Of some fierce Maenad, even from the dim verge
Of the horizon to the zenith’s height,
The locks of the approaching storm. Thou dirge

 

Of the dying year, to which this closing night
Will be the dome of a vast sepulchre,
Vaulted with all thy congregated might

 

Of vapours, from whose solid atmosphere
Black rain, and fire, and hail will burst: oh hear!

 

III
Thou who didst waken from his summer dreams
The blue Mediterranean, where he lay,
Lull’d by the coil of his cryst’ lline streams,

 

Beside a pumice isle in Baiae’s bay,
And saw in sleep old palaces and towers
Quivering within the wave’s intenser day,

 

All overgrown with azure moss and flowers
So sweet, the sense faints picturing them! Thou
For whose path the Atlantic’s level powers

 

Cleave themselves into chasms, while far below
The sea-blooms and the oozy woods which wear
The sapless foliage of the ocean, know

 

Thy voice, and suddenly grow gray with fear,
And tremble and despoil themselves: oh hear!

 

IV
If I were a dead leaf thou mightest bear;
If I were a swift cloud to fly with thee;
A wave to pant beneath thy power, and share

 

The impulse of thy strength, only less free
Than thou, O uncontrollable! If even
I were as in my boyhood, and could be

 

The comrade of thy wanderings over Heaven,
As then, when to outstrip thy skiey speed
Scarce seem’d a vision; I would ne’er have striven

 

As thus with thee in prayer in my sore need.
Oh, lift me as a wave, a leaf, a cloud!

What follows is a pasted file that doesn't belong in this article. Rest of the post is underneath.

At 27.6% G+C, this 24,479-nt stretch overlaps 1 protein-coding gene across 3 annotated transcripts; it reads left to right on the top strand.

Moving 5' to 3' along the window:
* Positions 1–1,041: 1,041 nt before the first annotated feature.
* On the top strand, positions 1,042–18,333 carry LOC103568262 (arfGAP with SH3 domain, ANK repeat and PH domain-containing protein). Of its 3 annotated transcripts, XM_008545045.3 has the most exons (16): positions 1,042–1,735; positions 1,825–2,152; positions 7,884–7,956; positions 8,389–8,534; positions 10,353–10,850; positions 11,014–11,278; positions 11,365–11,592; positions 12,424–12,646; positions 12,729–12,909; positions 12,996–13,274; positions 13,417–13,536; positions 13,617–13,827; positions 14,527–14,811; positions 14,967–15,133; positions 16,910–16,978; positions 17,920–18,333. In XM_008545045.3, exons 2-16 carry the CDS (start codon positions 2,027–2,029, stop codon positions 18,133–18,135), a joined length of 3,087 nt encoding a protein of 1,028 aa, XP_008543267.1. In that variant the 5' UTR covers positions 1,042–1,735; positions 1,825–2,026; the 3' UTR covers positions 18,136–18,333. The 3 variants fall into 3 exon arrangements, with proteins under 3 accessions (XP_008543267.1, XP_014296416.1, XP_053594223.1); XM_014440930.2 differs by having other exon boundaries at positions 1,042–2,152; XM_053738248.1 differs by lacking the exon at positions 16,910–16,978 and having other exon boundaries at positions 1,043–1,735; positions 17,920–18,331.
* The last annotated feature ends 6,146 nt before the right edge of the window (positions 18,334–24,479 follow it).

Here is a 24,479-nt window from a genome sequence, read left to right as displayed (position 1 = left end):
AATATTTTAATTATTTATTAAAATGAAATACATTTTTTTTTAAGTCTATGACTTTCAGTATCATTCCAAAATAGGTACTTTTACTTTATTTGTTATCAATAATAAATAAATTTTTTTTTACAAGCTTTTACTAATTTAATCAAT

I fall upon the thorns of life! I bleed!

 

A heavy weight of hours has chain’d and bow’d
One too like thee: tameless, and swift, and proud.

 

V
Make me thy lyre, even as the forest is:
What if my leaves are falling like its own!
The tumult of thy mighty harmonies

 

Will take from both a deep, autumnal tone,
Sweet though in sadness. Be thou, Spirit fierce,
My spirit! Be thou me, impetuous one!

 

Drive my dead thoughts over the universe
Like wither’d leaves to quicken a new birth!
And, by the incantation of this verse,

 

Scatter, as from an unextinguish’d hearth
Ashes and sparks, my words among mankind!
Be through my lips to unawaken’d earth

 

The trumpet of a prophecy! O Wind,
If Winter comes, can Spring be far behind?

 

Listening with a pencil and my ear, these are the lines I marked:

Drive my dead thoughts over the universe
Like wither’d leaves to quicken a new birth!
And, by the incantation of this verse,

 

Scatter, as from an unextinguish’d hearth
Ashes and sparks, my words among mankind!
Be through my lips to unawaken’d earth

 

The trumpet of a prophecy! O Wind,
If Winter comes, can Spring be far behind?

 

These famous final lines are hard to resist. Repeat them a few times and they will return unbidden every fall. This is Shelley at his best… which is to say poetry at its best. These lines need no interpretation, no paraphrasing nor critical enquiry. They have been captivating readers for 200 years precisely because they are perfect.